A Pain in the Mask; From “Mask Jaw” to trigger finger, the rise in pandemic-related workplace injuries

Dawn Ouellette Nixon//April 13, 2021

A Pain in the Mask; From “Mask Jaw” to trigger finger, the rise in pandemic-related workplace injuries

Dawn Ouellette Nixon//April 13, 2021

When it comes to focusing on workplace wellness amidst the pandemic, many things come to mind. Stress management, social distancing, mask-wearing and working from home when possible. All contribute to keeping workers healthy, both mentally and physically.

What many of us don’t realize however, is that some of these pandemic-dictated wellness measures can create unique problems of their own. Pain and injuries from improper or frequent mask wearing and working from home in less-than-ideal workspaces are on the rise, according to health organizations like the Good Shepherd Rehabilitation Network.

Therapists at the Allentown-based Good Shepherd are treating more cases of “mask jaw,” neck pain, and carpal tunnel syndrome, they say. In addition, as we all increasingly shop online, the warehouse and e-commerce workers tasked with filling our orders are facing their own problems. Back pain, trigger finger and shoulder injuries are all rising among these workers.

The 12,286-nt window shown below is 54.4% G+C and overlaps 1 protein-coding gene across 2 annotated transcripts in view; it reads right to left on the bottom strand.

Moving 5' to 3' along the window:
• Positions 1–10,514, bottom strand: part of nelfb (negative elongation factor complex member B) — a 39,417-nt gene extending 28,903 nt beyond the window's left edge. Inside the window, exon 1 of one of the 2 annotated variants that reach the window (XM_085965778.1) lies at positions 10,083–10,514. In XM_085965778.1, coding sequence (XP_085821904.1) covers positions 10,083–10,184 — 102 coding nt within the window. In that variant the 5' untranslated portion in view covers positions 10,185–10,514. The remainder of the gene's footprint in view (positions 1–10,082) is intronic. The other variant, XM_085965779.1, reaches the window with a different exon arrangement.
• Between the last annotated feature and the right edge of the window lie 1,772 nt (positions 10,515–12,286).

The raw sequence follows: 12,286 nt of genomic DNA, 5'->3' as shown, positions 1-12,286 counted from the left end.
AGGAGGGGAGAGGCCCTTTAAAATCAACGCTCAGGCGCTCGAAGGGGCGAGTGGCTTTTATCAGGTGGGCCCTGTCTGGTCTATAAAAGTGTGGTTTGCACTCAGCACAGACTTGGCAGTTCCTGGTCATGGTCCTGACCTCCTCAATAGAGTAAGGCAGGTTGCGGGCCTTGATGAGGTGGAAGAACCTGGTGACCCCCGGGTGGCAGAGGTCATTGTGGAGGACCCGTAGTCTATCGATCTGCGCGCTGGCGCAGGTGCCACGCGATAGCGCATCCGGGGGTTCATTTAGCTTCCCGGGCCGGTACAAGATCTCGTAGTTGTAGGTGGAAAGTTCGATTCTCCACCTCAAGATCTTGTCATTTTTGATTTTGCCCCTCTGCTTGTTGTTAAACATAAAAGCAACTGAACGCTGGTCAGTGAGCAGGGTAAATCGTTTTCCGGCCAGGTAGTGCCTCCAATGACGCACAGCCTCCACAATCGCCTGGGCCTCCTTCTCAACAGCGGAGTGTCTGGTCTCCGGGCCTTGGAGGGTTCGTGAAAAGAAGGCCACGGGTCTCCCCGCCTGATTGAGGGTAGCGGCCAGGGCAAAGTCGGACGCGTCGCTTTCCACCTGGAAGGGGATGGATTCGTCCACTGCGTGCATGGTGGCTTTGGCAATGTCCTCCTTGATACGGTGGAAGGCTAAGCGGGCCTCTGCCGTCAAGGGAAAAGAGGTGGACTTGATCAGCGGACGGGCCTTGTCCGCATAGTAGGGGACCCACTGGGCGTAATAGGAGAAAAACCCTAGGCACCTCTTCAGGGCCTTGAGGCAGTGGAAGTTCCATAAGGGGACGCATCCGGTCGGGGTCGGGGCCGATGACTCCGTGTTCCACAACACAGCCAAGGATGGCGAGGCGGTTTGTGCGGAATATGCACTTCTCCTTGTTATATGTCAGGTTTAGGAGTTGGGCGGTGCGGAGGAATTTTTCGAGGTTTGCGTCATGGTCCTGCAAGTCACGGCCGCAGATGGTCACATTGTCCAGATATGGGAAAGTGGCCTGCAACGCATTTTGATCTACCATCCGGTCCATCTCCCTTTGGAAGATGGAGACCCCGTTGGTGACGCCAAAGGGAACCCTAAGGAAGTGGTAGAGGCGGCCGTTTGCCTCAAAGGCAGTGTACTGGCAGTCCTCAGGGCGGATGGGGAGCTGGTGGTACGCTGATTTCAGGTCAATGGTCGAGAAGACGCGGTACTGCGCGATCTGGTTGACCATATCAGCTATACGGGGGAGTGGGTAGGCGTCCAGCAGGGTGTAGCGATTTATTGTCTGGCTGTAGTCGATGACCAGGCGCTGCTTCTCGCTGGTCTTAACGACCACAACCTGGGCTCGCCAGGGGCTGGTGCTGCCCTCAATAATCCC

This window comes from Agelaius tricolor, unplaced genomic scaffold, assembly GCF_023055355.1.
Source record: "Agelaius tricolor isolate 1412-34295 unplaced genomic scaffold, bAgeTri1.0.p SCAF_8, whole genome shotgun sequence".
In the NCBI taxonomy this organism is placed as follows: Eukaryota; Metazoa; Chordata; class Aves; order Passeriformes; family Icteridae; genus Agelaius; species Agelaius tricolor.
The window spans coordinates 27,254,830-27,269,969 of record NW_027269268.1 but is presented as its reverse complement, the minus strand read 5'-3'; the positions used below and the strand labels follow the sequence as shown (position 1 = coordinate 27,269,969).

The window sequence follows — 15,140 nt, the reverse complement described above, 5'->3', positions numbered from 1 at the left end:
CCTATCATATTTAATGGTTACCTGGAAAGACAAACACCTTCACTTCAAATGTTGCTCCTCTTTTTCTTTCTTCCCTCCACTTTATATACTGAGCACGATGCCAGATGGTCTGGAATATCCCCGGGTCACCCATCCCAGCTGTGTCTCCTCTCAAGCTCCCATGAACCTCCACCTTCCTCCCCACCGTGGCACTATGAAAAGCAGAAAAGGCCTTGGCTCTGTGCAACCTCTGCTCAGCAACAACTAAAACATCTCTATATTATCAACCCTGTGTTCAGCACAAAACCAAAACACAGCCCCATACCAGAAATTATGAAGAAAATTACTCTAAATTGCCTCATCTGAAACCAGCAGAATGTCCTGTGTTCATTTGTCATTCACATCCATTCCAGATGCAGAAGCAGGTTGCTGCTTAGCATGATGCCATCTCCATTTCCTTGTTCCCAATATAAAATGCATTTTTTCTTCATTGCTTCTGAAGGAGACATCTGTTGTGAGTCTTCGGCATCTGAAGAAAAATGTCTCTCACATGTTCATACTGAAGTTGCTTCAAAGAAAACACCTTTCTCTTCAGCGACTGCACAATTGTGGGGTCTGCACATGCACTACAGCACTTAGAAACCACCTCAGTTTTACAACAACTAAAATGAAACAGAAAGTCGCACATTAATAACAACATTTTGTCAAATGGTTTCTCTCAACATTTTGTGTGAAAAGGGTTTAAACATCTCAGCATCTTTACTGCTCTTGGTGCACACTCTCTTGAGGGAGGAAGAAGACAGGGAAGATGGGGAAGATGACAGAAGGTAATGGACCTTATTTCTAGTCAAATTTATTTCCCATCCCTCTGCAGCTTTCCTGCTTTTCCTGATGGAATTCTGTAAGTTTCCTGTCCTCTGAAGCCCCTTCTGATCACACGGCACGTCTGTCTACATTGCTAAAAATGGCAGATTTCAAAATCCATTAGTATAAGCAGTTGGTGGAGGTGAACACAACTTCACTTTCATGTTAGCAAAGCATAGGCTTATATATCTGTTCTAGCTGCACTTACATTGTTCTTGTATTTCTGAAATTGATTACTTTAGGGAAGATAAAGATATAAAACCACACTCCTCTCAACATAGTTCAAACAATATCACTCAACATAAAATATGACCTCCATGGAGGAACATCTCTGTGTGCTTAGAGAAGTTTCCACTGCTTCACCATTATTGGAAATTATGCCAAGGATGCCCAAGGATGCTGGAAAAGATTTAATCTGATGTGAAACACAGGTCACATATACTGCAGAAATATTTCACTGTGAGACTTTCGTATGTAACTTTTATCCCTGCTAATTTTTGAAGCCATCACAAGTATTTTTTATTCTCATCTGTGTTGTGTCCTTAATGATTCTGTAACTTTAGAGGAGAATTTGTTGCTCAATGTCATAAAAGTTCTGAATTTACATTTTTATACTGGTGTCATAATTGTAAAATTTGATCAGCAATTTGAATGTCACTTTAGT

Trigger finger is one of the many things we are seeing.” said Charlie Eberling, regional rehabilitation manager with Good Shepherd.

Charlie Eberling, regional rehabilitation manager with Good Shepherd.

Trigger finger occurs when a finger gets stuck in a bent position. It is caused by inflammation of the tendon from overuse, he said.

“We see a prominence of overuse injuries in warehouse and ecommerce workers,” Eberling said. “We forget about the human aspect when we place an order; about the people under pressure to fill these orders with increased speed. They do a lot of overhead reaching, a lot of repetitive motions.”

Dr. Jeffrey Zlotnick, a family medicine doctor affiliated with Penn State Health’s St. Joseph campus in Reading, believes that overuse injuries in warehouse workers were common even before the pandemic.

“People working in warehouses like Amazon’s have a high rate of work-related injuries to begin with,” he said. “It’s easy to slip, lift and twist the wrong way. But with the increased use of ecommerce, these injuries are going way up.”